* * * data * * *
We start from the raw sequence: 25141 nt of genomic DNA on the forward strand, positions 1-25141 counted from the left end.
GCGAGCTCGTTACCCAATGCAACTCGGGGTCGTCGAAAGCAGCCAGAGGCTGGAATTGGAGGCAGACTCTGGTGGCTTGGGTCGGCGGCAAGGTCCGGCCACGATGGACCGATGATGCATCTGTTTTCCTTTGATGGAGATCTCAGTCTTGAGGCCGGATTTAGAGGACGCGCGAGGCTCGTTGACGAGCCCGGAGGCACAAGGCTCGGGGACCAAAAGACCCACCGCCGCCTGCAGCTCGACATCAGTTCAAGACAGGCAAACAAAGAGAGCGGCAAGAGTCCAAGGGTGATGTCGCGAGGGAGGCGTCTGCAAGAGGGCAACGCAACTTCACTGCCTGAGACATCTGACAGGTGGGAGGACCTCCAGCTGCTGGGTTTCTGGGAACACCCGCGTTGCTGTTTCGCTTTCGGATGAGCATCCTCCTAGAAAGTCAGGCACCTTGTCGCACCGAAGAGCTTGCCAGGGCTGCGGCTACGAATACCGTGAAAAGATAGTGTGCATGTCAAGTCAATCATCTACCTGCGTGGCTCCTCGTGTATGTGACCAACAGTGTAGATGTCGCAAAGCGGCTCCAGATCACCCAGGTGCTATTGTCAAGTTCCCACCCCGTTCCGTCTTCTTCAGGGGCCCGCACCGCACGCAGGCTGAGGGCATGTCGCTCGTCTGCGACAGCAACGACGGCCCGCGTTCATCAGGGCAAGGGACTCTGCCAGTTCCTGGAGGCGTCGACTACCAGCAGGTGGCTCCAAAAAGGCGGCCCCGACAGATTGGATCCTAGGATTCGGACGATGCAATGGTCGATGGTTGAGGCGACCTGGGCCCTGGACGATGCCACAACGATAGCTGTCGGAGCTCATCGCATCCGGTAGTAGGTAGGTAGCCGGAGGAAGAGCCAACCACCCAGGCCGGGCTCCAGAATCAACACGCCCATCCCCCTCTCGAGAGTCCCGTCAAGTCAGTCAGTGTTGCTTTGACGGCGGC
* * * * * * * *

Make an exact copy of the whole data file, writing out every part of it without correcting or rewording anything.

We start from the raw sequence: 25141 nt of genomic DNA on the forward strand, positions 1-25141 counted from the left end.
GCGAGCTCGTTACCCAATGCAACTCGGGGTCGTCGAAAGCAGCCAGAGGCTGGAATTGGAGGCAGACTCTGGTGGCTTGGGTCGGCGGCAAGGTCCGGCCACGATGGACCGATGATGCATCTGTTTTCCTTTGATGGAGATCTCAGTCTTGAGGCCGGATTTAGAGGACGCGCGAGGCTCGTTGACGAGCCCGGAGGCACAAGGCTCGGGGACCAAAAGACCCACCGCCGCCTGCAGCTCGACATCAGTTCAAGACAGGCAAACAAAGAGAGCGGCAAGAGTCCAAGGGTGATGTCGCGAGGGAGGCGTCTGCAAGAGGGCAACGCAACTTCACTGCCTGAGACATCTGACAGGTGGGAGGACCTCCAGCTGCTGGGTTTCTGGGAACACCCGCGTTGCTGTTTCGCTTTCGGATGAGCATCCTCCTAGAAAGTCAGGCACCTTGTCGCACCGAAGAGCTTGCCAGGGCTGCGGCTACGAATACCGTGAAAAGATAGTGTGCATGTCAAGTCAATCATCTACCTGCGTGGCTCCTCGTGTATGTGACCAACAGTGTAGATGTCGCAAAGCGGCTCCAGATCACCCAGGTGCTATTGTCAAGTTCCCACCCCGTTCCGTCTTCTTCAGGGGCCCGCACCGCACGCAGGCTGAGGGCATGTCGCTCGTCTGCGACAGCAACGACGGCCCGCGTTCATCAGGGCAAGGGACTCTGCCAGTTCCTGGAGGCGTCGACTACCAGCAGGTGGCTCCAAAAAGGCGGCCCCGACAGATTGGATCCTAGGATTCGGACGATGCAATGGTCGATGGTTGAGGCGACCTGGGCCCTGGACGATGCCACAACGATAGCTGTCGGAGCTCATCGCATCCGGTAGTAGGTAGGTAGCCGGAGGAAGAGCCAACCACCCAGGCCGGGCTCCAGAATCAACACGCCCATCCCCCTCTCGAGAGTCCCGTCAAGTCAGTCAGTGTTGCTTTGACGGCGGC